Leaving Cert: Increase in uptake of science, technology subjects welcomed

Students urged to keep ‘a sense of perspective’ and explore options outside of third level

The increased uptake in students taking higher level STEM (Science, Technology, Engineering and Mathematics) subjects has been welcomed by educationalists and industry bodies.

The National Association of Principals and Deputy Principals (NAPD) said the promotion of science subjects in education was merited given the future job opportunities.

However, it also pointed to the increased number of students taking modern European languages, as well as higher level Irish, as positive signs.

NAPD director Clive Byrne said "the combined efforts of Government policy and effective teaching have had tangible effects on the uptake of both STEM and foreign language learning".


Mr Byrne stressed “a sense of perspective is important”. While a good Leaving Cert was a valuable qualification, CAO results did not dictate the future, he said. “Over the coming weeks, principals, deputy principals, teachers and counsellors will be on hand across the country to advise and support students looking at alternatives, or different paths, to college.”

Echoing this point, the Joint Managerial Body, which represents the management of about two thirds of secretary schools, said there was "a role in life for each and every young person who received results today".

General secretary Ferdia Kelly said: “All pupils should be encouraged at this time to realise that each individual is unique and this uniqueness is best described in the variety of gifts, skills and personality types that we possess as human beings.”

Education and Training Boards Ireland (ETBI), which represents colleges in further and adult education, used students not to be fixated on higher education and to explore other options, include apprenticeships.

General secretary Michael Moriarty said: “Across Europe, further education and training, rather than third-level education, is seen more and more as the engine for human progress in the 21st century.”

He said: 'Trying to picking the winning career at 18 is a dangerous game, since even the experts can't predict with any certainty what the future will be like. Indeed, as the futurist Thomas Frey argues, 60 per cent of the jobs ten years from now haven't been invented yet."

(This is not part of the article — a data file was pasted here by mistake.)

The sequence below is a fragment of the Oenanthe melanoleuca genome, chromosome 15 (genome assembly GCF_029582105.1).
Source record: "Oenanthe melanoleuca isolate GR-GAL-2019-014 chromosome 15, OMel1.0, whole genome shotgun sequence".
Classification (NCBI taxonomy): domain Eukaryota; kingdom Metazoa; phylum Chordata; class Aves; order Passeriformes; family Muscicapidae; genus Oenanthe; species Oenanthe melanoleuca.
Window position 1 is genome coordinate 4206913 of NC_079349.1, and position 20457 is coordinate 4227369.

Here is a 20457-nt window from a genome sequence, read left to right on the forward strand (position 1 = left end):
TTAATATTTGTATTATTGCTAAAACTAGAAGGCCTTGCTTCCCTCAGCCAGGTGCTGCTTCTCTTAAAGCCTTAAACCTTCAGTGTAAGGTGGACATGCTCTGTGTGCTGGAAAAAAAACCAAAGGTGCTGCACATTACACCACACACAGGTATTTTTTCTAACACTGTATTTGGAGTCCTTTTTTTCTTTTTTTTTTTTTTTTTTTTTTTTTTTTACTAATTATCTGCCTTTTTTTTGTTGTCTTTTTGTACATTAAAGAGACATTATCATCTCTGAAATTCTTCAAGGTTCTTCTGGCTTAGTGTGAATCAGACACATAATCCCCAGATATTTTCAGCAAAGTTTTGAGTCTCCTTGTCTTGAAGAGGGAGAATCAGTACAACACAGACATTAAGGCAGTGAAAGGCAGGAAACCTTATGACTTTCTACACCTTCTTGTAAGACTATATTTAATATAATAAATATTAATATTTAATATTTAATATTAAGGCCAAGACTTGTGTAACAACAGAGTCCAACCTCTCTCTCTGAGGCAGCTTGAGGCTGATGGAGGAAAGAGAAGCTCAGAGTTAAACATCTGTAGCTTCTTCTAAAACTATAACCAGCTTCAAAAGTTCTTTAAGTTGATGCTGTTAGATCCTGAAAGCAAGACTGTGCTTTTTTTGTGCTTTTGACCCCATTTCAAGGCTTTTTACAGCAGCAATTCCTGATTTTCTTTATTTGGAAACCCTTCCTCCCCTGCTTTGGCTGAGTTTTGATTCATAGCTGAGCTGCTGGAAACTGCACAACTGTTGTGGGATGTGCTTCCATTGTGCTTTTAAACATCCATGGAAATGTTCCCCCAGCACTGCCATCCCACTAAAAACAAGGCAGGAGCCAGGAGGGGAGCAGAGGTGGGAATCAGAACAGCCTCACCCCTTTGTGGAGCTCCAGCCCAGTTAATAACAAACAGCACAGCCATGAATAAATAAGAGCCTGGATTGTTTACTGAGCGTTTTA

Ibec, the group representing Irish business, welcomed the fact that the added interest in maths and science was translating into increased demand for third level science and technology courses.

“In the last five years, first preference applications have increased by 18 per cent for honours engineering/technology degrees and by 28 per cent for honours science degrees,” said Tony Donohoe, head of education policy.

“However, there is no room for complacency. Over 40 per cent of respondents to a recent employer survey anticipate a shortage of skills in the next five years in engineering, ICT, specific quantitative skills and languages.”

Teacher unions also extended their best wishes to the Class of 2015.

Ahead of planned reforms of the Junior Cycle curriculum, ASTI President Máire Ní Chiarba said: "A key strength of the Irish State exams system is that it is transparent, objective, impartial and fair. This is fundamental to the high level of trust parents and students have in the Irish education system."

TUI president Gerry Quinn said: "Students should be congratulated on their achievements today. At a time when the education system has been damaged by cutbacks, they have shown fortitude and determination in securing their results."

The drop in the number of candidates taking the Leaving Certificate Applied and Vocational programmes should be further investigated, Mr Quinn added.

“We believe that cuts to capitation grants and support roles such as guidance counselling and year head have had a negative effect on the programmes.”

The issuing of results was met with the usual appeals for students to celebrate responsibly.

Prof Frank Murray, President of the Royal College of Physicians of Ireland and a liver specialist at Beaumont Hospital in Dublin, urged the young people “to be careful in the consumption of alcohol” and to look out for one another.

“Unfortunately every year as a result of these celebrations, we see many young people admitted to hospitals with a range of injuries, some of which can be catastrophic, as a result of harmful drinking,” he said.

The ISPCC said Leaving Cert results were a stressful and sad time for some students and it reminded them that its Childline service remained open 24 hours at 1800 666 666.

Joe Humphreys

Joe Humphreys

Joe Humphreys is an Assistant News Editor at The Irish Times and writer of the Unthinkable philosophy column